Friday Night Hero: Salisbury's Romar Morris
By Ronnie Gallagher
As soon as Romar Morris hauled in the screen pass from John Knox, Salisbury football coach Joe Pinyan began thinking of the next play.
“I know when Romar gets the ball in the open field to turn around and tell Frankie (Cardelle) to get his tee,” Pinyan said. “It’s only a matter of seconds before we kick the extra point.”
That was exactly the scenario on the last play of the third quarter Monday in what eventually became a 28-25 victory over the Lexington Yellow Jackets.
With seconds dwindling down in the period, Lexington led the unbeaten Hornets 25-14 and appeared on its way to first place in the CCC.
Seventy yards from the goal line, Pinyan realized Salisbury needed a big play, not only to energize the Hornets, but the large crowd that came to watch the first-place showdown.
Why not try getting the ball to the fastest player in the league?
Pinyan was well aware that Morris ran the 100 meters in 10.7 seconds back in the spring as a freshman. If Knox could just get the ball to him ….
“I don’t think there are too many high school players who will catch him,” Pinyan said. “He has unbelievable speed.”
The Yellow Jackets seemed vulnerable to the screen pass.
“Lexington was taking away the run and committing eight, nine people to it,” Pinyan said. “The linebackers were sucking up in there.”
Pinyan had called the same screen pass earlier to Dario Hamilton, and a big gainer had been called back due to a penalty. This time there was no penalty.
“The middle was wide open,” Morris said. “For a split second, I saw a crease and turned up my speed.”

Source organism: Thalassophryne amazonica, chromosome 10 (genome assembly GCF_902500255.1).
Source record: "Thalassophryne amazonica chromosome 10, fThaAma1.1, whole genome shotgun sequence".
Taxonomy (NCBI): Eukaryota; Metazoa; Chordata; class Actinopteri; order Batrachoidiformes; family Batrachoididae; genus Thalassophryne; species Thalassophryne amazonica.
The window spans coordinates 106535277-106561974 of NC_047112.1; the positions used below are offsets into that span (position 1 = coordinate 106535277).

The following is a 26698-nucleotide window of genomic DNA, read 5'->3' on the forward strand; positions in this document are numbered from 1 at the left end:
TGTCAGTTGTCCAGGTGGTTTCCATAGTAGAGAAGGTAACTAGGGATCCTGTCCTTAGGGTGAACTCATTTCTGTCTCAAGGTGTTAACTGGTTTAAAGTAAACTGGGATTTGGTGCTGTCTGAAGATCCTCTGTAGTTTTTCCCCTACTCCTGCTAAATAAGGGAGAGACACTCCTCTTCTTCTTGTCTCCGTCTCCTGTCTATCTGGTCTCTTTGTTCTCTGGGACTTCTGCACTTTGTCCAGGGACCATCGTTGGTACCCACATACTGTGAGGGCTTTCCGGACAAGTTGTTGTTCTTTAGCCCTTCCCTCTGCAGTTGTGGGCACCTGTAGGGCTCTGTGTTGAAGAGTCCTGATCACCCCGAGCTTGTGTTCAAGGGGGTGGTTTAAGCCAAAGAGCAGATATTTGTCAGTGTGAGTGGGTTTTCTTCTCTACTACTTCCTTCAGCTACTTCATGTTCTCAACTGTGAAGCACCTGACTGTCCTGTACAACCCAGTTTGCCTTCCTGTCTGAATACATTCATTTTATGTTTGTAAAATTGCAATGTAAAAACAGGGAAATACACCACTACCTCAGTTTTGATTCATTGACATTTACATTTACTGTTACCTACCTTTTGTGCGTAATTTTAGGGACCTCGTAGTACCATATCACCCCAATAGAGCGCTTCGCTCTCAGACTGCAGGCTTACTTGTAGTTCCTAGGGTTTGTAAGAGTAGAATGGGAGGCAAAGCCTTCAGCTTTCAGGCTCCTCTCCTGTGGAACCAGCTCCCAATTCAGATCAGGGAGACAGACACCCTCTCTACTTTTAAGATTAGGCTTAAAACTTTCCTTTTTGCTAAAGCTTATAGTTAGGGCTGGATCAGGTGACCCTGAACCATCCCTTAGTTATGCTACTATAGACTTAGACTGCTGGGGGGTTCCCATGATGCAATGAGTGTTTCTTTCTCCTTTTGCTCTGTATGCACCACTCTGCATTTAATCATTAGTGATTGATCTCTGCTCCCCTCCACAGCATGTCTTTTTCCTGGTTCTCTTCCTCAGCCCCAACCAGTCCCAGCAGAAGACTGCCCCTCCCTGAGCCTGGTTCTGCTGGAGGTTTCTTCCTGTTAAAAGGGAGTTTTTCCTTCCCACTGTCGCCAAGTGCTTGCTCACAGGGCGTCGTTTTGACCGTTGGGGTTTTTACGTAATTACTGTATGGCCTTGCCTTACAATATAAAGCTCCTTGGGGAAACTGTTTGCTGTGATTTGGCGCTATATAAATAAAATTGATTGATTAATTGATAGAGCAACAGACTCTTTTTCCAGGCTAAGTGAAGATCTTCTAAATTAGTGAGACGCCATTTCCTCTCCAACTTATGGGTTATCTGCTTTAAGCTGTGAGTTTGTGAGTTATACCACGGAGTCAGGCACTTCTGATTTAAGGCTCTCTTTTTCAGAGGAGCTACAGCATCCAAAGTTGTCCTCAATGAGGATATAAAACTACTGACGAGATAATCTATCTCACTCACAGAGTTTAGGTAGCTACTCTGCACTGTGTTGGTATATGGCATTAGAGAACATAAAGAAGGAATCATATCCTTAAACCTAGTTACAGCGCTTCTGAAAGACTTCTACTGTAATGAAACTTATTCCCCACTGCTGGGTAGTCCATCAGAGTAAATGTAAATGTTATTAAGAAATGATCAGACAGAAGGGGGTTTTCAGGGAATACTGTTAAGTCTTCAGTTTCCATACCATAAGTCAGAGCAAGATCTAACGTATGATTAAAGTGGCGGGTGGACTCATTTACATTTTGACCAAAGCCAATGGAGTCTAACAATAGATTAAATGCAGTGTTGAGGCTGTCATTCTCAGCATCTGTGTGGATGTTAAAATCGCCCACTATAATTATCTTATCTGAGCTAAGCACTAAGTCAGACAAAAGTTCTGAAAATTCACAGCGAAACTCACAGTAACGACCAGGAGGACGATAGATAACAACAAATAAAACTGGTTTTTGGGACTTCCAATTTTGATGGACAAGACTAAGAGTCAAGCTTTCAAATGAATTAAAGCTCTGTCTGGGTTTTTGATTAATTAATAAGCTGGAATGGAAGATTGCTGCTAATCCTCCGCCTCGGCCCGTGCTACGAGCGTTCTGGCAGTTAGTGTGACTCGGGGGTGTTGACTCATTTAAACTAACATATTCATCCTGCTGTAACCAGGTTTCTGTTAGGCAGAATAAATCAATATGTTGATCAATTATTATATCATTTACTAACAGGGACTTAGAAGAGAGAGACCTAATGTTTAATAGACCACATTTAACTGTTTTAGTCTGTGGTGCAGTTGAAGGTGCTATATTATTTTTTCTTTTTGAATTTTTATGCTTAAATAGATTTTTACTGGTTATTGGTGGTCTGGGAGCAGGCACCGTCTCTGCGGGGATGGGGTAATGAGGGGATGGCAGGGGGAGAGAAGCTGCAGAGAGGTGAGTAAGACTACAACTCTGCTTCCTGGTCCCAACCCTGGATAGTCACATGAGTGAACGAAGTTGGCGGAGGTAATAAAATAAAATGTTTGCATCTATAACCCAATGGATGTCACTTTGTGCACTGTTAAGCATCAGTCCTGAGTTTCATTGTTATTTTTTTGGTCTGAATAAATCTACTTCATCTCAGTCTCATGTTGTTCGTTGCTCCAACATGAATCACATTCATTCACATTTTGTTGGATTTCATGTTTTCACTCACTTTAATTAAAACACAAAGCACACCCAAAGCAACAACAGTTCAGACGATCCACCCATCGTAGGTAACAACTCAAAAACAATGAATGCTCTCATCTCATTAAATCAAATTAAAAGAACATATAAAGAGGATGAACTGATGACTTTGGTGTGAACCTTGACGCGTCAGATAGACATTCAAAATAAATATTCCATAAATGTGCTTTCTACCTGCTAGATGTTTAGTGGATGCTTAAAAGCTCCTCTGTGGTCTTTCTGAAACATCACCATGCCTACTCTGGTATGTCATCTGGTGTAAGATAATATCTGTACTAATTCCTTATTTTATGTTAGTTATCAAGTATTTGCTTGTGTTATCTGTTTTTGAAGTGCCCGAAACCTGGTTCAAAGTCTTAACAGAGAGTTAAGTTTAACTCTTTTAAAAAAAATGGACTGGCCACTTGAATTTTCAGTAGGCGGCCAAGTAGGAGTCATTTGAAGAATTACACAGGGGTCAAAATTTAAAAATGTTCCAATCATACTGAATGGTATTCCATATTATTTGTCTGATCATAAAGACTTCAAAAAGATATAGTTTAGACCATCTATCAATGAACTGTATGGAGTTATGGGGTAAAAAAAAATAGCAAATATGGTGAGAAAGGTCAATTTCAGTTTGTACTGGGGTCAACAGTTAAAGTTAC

Just like that, it was 25-20 and Salisbury was rejuvenated.
“It was pandemonium,” Pinyan said. “The whole place was going nuts.”
“It shifted momentum,” Morris added.
Midway through the fourth quarter, another short pass to A.J. Ford turned into an 88-yard score that gave Salisbury the lead for good.
Pinyan was quick to point out Morris was an important part of that score, too.
“He and Dario had key blocks,” said Pinyan, again pointing to the speed of Morris. “He blocked one guy, then ran ahead of A.J. and blocked another. Now that’s fast.”
But it was Morris’ catch-and-run that was the biggest play of the game.
“Winning is what Romar is all about,” Pinyan said. “He’s a fierce competitor.”
Morris was winning way back before football.
“When I was little,” he said with a grin, “me and my cousin would run. We’d sprint and see who was the fastest.”
Morris was. And he still is.
He’ll be a favorite to win the sprints in CCC track when spring comes. But for now, he’s Pinyan’s guy. And he’ll be the first to say his coach motivated him against Lexington.
“Pinyan always gives great halftime speeches,” Morris said with a smile.
It certainly pumped up Morris. His speed pumped up the crowd and turned a sure loss into a win.
“He just has a different gear when the game’s on the line,” Pinyan said.
A gear that has Salisbury alone in first.